Unmarried Motherhood in the Metropolis, 1700–1850

Pregnancy, the Poor Law and Provision

  • Samantha Williams

Table of contents

  1. Front Matter
    Pages i-xv
  2. Samantha Williams
    Pages 1-43
  3. Samantha Williams
    Pages 45-77
  4. Samantha Williams
    Pages 79-109
  5. Samantha Williams
    Pages 111-164
  6. Samantha Williams
    Pages 165-205
  7. Samantha Williams
    Pages 207-230
  8. Samantha Williams
    Pages 231-238
  9. Back Matter
    Pages 239-270

About this book


In this book Samantha Williams examines illegitimacy, unmarried parenthood and the old and new poor laws in a period of rising illegitimacy and poor relief expenditure. In doing so, she explores the experience of being an unmarried mother from courtship and conception, through the discovery of pregnancy, and the birth of the child in lodgings or one of the new parish workhouses. Although fathers were generally held to be financially responsible for their illegitimate children, the recovery of these costs was particularly low in London, leaving the parish ratepayers to meet the cost. Unmarried parenthood was associated with shame and men and women could also be subject to punishment, although this was generally infrequent in the capital. Illegitimacy and the poor law were interdependent and this book charts the experience of unmarried motherhood and the making of metropolitan bastardy.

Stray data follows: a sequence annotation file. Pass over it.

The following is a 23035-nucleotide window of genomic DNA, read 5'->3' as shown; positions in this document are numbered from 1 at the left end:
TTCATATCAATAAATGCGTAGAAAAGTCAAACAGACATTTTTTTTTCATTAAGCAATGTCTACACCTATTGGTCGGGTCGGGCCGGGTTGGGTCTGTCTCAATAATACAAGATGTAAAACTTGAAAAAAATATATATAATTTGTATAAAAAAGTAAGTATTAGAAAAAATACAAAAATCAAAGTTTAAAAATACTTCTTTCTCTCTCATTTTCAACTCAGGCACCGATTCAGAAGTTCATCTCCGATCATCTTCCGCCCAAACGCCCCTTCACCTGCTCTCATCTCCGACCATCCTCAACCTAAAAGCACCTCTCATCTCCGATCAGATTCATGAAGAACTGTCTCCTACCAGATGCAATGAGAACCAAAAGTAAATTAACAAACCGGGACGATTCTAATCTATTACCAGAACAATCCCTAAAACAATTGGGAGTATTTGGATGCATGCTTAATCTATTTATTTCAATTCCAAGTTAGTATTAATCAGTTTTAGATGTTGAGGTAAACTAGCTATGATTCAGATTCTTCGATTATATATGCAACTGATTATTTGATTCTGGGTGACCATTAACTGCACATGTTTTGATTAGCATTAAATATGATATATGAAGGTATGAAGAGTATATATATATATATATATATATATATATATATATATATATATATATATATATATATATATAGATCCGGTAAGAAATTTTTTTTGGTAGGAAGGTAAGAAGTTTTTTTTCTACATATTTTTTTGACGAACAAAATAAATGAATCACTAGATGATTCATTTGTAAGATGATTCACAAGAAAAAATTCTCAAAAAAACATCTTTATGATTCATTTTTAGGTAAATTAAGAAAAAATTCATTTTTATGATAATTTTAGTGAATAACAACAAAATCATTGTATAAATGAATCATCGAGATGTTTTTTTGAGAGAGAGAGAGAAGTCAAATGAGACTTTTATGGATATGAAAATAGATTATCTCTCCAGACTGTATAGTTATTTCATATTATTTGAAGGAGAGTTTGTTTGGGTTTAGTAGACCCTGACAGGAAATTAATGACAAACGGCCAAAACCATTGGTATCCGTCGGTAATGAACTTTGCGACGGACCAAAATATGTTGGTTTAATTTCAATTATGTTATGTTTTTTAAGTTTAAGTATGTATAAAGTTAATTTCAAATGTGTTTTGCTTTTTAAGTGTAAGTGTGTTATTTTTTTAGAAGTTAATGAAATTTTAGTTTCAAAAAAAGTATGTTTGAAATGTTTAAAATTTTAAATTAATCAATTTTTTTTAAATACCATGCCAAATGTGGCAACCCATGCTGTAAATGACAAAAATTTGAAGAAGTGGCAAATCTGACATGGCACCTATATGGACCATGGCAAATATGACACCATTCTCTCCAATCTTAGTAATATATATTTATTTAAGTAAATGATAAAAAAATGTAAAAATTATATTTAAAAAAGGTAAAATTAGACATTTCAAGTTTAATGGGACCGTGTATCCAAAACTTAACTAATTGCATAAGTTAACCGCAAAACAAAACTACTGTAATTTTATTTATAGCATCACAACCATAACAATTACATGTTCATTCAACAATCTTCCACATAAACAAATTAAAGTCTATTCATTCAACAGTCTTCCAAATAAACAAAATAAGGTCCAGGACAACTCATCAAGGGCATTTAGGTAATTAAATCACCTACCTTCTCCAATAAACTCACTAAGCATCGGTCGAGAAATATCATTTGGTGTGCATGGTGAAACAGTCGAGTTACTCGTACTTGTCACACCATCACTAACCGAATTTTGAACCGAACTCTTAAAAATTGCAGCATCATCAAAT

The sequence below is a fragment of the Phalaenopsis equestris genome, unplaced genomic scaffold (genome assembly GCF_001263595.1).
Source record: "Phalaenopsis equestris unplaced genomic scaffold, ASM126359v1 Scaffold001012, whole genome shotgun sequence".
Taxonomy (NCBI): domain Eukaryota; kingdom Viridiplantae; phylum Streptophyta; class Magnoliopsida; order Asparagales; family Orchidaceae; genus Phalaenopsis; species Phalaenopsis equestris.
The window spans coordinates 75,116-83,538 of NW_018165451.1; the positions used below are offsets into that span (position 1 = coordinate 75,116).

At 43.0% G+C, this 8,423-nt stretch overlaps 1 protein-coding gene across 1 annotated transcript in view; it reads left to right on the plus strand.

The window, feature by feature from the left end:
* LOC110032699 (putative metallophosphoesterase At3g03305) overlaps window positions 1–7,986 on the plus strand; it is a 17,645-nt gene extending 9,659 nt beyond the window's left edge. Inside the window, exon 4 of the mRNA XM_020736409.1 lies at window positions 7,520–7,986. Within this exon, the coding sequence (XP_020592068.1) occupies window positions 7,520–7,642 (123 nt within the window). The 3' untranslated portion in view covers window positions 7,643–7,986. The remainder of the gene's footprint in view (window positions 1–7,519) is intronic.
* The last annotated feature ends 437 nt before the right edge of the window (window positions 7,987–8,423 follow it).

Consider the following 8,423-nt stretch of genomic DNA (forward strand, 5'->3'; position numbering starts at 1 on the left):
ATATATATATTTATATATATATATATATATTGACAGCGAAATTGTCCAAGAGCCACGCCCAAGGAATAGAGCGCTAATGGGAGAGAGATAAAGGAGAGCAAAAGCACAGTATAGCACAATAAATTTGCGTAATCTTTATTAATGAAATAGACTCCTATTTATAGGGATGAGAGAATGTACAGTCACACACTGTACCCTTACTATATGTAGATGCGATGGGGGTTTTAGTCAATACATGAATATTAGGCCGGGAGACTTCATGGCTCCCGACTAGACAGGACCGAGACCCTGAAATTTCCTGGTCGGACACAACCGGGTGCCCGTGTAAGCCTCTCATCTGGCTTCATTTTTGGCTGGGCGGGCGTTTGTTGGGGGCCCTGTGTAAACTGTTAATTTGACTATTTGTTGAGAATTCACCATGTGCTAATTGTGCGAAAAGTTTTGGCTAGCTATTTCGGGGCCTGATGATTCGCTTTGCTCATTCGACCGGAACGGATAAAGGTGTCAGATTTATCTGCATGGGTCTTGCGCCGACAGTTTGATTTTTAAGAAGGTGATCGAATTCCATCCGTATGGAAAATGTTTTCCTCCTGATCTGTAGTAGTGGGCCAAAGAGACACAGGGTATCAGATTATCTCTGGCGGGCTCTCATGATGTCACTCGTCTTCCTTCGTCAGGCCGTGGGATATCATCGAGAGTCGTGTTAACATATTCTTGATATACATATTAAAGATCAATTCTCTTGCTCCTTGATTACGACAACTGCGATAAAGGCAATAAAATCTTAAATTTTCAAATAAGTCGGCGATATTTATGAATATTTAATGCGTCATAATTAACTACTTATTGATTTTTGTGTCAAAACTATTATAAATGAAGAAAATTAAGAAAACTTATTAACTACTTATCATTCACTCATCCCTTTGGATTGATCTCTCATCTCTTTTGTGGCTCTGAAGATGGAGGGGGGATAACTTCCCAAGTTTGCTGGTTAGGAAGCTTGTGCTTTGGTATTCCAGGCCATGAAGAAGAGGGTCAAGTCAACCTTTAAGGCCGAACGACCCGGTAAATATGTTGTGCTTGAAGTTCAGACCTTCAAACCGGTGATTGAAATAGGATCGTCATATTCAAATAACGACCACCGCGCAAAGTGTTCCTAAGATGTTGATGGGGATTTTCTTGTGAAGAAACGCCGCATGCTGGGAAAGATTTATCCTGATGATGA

illegitimacy childbirth workhouse chargeable bastardy single parents

Authors and affiliations

  • Samantha Williams
    • 1
  1. 1.University of CambridgeCambridgeUnited Kingdom

Bibliographic information

  • DOI
  • Copyright Information The Editor(s) (if applicable) and The Author(s) 2018
  • Publisher Name Palgrave Macmillan, Cham
  • eBook Packages History History (R0)
  • Print ISBN 978-3-319-73319-7
  • Online ISBN 978-3-319-73320-3
  • Buy this book on publisher's site